In another embodiment, the invention can be applied to other types of seeds, with an extended range of tasks including sample characterization, classification and analysis of conditions (involving detection, identification and quantification of sample features).

In another embodiment, the invention can be applied to other types of non-seed material applications, with an extended range of tasks including sample characterization, classification and analysis of conditions (involving detection, identification and quantification of sample features).

In yet another embodiment, the discriminatory engine and overall sample analysis strategy of the invention can be applied to other imaging platforms to undertake other types of non-seed material applications, with an extended range of tasks including sample characterization, classification and analysis of conditions (involving detection, identification and quantification of sample features).

An exemplary apparatus which can be used in the present invention is illustrated schematically in FIG. 1, and comprises an image capture device, a seed or object presentation device (hardware presentation e.g., holder, tray, belt), a monitor, and a computer having an executable seed or object analysis program which is written with programming software (e.g., Visual Basic™); image analysis software (e.g., ImageProPlus™); data processing software (e.g., Excel™), and neural network modelling software (e.g., Predict™). A printer can also be added to produce a hardcopy of the results.

Any one of several image capture devices can be used to scan seeds or other objects. In one embodiment, seeds or other objects may be scanned using a CCD array (sensor), or optionally, a large flatbed scanner, digital camera, line scan camera, or CMOS arrays can be used. Any type of object presentation device (e.g., holder, tray, belt) which displays the seeds or other objects in view of the image capture device is suitable. In one embodiment, seeds or other objects for analysis are deposited into a tray or drawer-like holder which is positioned directly underneath an inverted and raised scanner. This particular arrangement is advantageous in preventing light from entering and contaminating the scanned image, and permitting the seeds or other objects to be scanned and a digital image captured.

Orientation of the seeds or other objects themselves is not required and the volume can be physically controlled by pouring more or fewer seeds or other objects into the holder. The actual number of seeds or other objects for scanning is inherently dependent upon the seed or other object of interest, seed or object size and scanning area. In one embodiment of the invention pertaining to seeds, in excess of 3,200 seeds of smaller wheat types have been scanned using an Epson 836XL large format scanner (tabloid size). A conveyor type system can also been used to scan a standard volume ranging from 10,000 to 50,000 seeds.

The image capture device is connected to a computer. A suitable computer can be any modern PC-compatible computer connected to a standard monitor. The computer has an executable seed or object analysis program of the present invention which operates programming software such as Visual Basic™ which is used to execute the logic commands and is linked to application software, such as image analysis software such as ImageProPlus™ which is used for image processing and analysis; data processing software such as Excel™ which provides a template document with worksheets for processing data results; neural network modelling software such as Predict™ with a deployed flash code for the neural network. All software is customized, packaged with a Graphical User Interface (GUI), and written in programming software such as Visual Basic™. Alternatively, other similar application software can also be used.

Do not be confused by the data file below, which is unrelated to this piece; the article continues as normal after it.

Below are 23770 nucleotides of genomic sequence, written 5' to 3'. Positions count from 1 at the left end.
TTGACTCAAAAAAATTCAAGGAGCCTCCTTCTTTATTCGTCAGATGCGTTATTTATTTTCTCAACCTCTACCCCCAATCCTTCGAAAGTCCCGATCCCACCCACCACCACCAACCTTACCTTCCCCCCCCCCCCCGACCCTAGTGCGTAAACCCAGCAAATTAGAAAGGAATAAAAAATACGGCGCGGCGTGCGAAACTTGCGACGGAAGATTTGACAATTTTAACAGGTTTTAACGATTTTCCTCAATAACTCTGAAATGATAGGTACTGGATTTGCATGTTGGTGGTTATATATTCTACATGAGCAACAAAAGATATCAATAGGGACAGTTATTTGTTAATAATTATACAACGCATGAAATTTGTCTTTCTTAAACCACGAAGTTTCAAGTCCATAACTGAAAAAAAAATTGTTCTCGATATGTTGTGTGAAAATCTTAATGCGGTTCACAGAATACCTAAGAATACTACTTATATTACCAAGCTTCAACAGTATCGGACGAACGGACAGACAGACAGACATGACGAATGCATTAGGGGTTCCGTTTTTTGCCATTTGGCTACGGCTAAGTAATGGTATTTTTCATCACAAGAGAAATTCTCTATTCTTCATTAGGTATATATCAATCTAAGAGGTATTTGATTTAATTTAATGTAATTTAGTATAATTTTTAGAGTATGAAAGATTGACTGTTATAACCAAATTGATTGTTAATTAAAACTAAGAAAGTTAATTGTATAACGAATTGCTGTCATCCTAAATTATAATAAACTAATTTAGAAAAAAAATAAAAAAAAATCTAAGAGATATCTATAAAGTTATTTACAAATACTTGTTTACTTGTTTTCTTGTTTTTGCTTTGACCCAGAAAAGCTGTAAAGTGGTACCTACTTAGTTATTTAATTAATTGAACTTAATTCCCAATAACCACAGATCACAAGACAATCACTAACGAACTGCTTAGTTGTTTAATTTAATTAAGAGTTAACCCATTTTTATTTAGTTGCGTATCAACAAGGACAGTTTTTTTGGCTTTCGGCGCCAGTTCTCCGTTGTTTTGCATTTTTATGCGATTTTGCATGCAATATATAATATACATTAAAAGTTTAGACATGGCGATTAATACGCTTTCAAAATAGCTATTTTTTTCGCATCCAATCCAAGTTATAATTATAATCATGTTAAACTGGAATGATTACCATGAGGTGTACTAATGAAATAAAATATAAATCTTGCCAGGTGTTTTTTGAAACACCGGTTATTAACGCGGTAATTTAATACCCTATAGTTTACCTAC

Any standard printer such as an Hewlett Packard Model Laserjet IV can be connected to the system to furnish a hardcopy of the data and results.

Exemplary processing and analytical steps of the invention are presented schematically in FIG. 2. An overview of the steps for any object is set out as follows, and demonstrated using seeds as an example, although the invention is applicable to seeds or non-seeds and non-grain articles.

The initial step involves calibration of the system (i.e, set-up of optimum scanner parameters and color correction) and training of a single neural network model. Training involves selecting known objects having known values for the one or more characteristics of interest; arranging the known objects into a spectrum according to increasing degree of expression of the one or more characteristics of interest; and segregating the known objects into a first and a second training set corresponding to a predetermined state of the one or more characteristics of interest.

Each of the first and second training sets are imaged against a background to obtain an original digital image for each of the training sets. Each of the digital images comprises pixels representing the known objects, background and any debris, and are processed to identify, separate, and retain the pixels representing the known objects from the pixels representing the background and the pixels representing any debris, and to eliminate the background and any debris.

Processing Steps

Processing begins by detecting an edge of each of the objects and distinguishing each of the objects from the background by applying an edge detection algorithm, and eliminating an outer layer of pixels on the outer circumference of each of the objects and any debris.